Interview: How upcycling can change the environmental impact of the fashion industry

Interview: How upcycling can change the environmental impact of the fashion industry

We were recently interviewed by Clever Tech Digest, about the mindful and innovative ways we at Crystalyn Kae keep our planet clean without sacrificing style.   

You design and manufacture both Vegan and Recycled leather bags. Which came first in your business model and why did you add the other? Was sewing bags a lifelong passion?
My brand is called Crystalyn Kae Accessories. I want to make timeless designs you would pass down in your family or steal from your grandmother’s closet.  That longevity is a part of sustainability. You don’t want something to end up in a landfill.
crystalyn kae woven label
Crystalyn Kae makes innovative material choices that seem to come from two different motivations: environmental conservation and animal compassion.  How can upcycling change the environmental impact of the fashion industry?
I feel best about upcycling materials, rescuing something that was overlooked. It's a cool way to find unique items.   It can actually be more expensive because I am dealing with such odd-shaped pieces which require extra labor. I can’t just stack a bunch of pieces on top of each other and cut it all out at once.
I use an old technology, but its an innovative way of producing. I have dies made, which are like huge custom metal cookie cutters, to individually cut out materials. That's the most efficient way to make use of the material because I can cut them out so closely together and minimize waste. I design patterns so they all fit and interlock with each other. Then, I have almost zero waste. Ha! Zero waste, of zero waste materials!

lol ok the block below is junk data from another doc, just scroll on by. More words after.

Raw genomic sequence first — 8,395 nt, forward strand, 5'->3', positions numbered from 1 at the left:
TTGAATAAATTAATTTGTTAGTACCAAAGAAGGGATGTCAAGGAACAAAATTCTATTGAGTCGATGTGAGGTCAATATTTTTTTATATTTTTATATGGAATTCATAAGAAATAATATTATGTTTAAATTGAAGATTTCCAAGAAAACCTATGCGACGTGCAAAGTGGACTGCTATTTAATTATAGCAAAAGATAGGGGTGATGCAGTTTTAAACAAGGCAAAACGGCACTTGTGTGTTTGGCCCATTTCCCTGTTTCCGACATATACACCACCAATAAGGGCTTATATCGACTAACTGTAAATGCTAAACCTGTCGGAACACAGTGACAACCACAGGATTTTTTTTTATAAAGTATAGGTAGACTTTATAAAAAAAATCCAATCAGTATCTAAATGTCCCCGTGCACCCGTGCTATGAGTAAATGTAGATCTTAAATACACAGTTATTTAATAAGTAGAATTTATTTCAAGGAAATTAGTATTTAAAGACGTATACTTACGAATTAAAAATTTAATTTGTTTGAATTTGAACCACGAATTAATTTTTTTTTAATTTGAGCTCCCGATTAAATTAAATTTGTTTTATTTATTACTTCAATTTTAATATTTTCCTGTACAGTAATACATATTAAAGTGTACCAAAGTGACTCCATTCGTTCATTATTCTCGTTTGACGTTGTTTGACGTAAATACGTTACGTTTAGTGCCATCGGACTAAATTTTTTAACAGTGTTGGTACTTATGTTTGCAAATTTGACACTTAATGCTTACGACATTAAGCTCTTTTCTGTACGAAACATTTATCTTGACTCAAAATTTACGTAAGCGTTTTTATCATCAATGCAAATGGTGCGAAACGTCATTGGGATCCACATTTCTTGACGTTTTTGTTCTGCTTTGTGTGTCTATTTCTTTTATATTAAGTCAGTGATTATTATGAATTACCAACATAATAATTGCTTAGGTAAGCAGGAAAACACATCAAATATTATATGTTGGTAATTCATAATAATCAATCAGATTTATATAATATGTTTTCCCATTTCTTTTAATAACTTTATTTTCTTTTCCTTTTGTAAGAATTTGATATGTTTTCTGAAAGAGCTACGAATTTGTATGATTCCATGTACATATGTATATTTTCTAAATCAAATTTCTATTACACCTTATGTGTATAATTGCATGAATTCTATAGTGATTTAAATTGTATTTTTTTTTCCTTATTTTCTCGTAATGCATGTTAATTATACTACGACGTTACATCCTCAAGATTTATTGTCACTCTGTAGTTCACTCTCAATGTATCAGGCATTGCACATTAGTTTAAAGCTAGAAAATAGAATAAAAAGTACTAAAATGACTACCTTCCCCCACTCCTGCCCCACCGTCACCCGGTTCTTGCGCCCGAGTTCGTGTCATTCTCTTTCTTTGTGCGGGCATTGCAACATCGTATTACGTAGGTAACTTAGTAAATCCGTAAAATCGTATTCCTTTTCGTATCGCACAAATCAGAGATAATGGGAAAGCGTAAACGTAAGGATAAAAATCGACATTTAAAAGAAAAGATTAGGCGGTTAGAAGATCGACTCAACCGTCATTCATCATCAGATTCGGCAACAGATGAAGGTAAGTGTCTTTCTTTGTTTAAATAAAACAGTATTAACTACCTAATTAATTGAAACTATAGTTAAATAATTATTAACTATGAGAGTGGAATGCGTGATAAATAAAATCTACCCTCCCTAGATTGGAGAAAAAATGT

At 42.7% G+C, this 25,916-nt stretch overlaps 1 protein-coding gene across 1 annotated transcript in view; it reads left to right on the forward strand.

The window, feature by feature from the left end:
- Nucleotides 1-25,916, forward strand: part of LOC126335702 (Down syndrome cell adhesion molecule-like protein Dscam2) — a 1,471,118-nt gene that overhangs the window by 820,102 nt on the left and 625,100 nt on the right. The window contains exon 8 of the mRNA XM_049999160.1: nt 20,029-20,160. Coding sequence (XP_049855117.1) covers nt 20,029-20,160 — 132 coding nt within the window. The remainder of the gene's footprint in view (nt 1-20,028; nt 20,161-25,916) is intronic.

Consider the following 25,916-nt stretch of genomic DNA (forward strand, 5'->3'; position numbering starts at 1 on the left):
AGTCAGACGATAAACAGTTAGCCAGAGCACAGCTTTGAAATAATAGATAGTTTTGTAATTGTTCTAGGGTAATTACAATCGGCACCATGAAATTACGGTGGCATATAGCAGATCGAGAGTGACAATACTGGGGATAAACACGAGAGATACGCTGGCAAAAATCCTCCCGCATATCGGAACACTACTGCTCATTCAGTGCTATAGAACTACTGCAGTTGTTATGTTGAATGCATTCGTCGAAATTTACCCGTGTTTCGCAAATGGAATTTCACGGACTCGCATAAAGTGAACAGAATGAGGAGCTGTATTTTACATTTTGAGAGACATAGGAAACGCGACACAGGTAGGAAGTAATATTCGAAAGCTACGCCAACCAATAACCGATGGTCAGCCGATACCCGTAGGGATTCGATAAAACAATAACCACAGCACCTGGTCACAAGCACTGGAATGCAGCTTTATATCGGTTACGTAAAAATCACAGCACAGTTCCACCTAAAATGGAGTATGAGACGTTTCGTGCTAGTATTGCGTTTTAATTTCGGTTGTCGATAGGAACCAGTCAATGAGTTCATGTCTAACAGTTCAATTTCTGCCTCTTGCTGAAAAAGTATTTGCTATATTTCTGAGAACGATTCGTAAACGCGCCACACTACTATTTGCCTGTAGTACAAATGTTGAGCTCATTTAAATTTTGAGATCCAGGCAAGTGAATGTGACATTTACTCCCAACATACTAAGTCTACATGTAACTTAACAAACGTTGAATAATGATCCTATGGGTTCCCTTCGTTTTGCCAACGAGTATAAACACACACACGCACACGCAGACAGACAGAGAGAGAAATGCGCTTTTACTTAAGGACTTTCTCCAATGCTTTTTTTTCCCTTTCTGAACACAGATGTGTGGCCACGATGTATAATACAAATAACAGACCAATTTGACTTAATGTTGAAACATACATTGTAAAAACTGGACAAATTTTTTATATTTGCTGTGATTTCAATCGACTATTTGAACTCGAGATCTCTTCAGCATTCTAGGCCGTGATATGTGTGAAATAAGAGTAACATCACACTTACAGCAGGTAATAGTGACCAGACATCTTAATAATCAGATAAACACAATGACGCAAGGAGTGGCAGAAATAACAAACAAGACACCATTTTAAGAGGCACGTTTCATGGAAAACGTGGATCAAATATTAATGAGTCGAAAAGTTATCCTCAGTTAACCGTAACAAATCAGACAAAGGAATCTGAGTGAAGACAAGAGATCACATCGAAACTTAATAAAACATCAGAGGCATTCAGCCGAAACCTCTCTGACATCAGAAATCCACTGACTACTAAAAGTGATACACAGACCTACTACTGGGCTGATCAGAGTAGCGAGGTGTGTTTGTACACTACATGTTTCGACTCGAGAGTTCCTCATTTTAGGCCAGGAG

crystalyn kae with metal dies for handbags


What is the environmental impact of manufacturing vegan bags?

I have a hard time with people who say that buying a vegan bag is going to save the planet, because at the end of the day: buying fake leather bags is really bad for the planet. Most are synthetic and fall apart within a year.  You can buy a vegan handbag at Target, but they are not going to last and are made under questionable labor conditions.

However, my vegan bags are exceptionally durable, made in the USA, and will hold up for a long time. I really respect the vegan lifestyle, and I want to be able to offer something to vegans.

If we really want to make an environmental impact, we should just stop eating meat. If people stopped eating animals there would be no leather to be tanning or making bags with.  But in the meantime, I enjoy making something special out of this precious resource.

There’s a trade off.  At the end of the day, I don’t think there is a perfect material but I do want to offer a stronger balance in my business between upcycled materials and vegan materials.

stack of fabrics in crystalyn kae studio 

Tell me more about why you chose to keep your products made in the US.

I still work with one of my original manufacturers in Seattle and now workshops in the Garment District of Manhattan, New York.  I still do some light production in house. I usually make the first 10-15 bags myself: all the samples. And then once I get wholesale orders,  I know how many I should make, and I will make a batch with my favorite guy Singh, here in the city. I’m very hands on with production, running back and forth between Midtown and Brooklyn a few times a week. I don’t want to mass produce junk from China. There are so many fabrics and details I want to keep track of. If I sent my designs to China, I would send them a drawing, but they would choose the fabrics,  the threads, and the buttons. That doesn’t sound fun! That sounds horrible to me.


"All of the products we consume make an impact on the environment. We cannot fight the nature of consumption and our exponentially growing population. How, where, and with what materials things are made determine just how much of an impact a product's lifecycle can create. " - Clever Tech Digest

read the whole interview here

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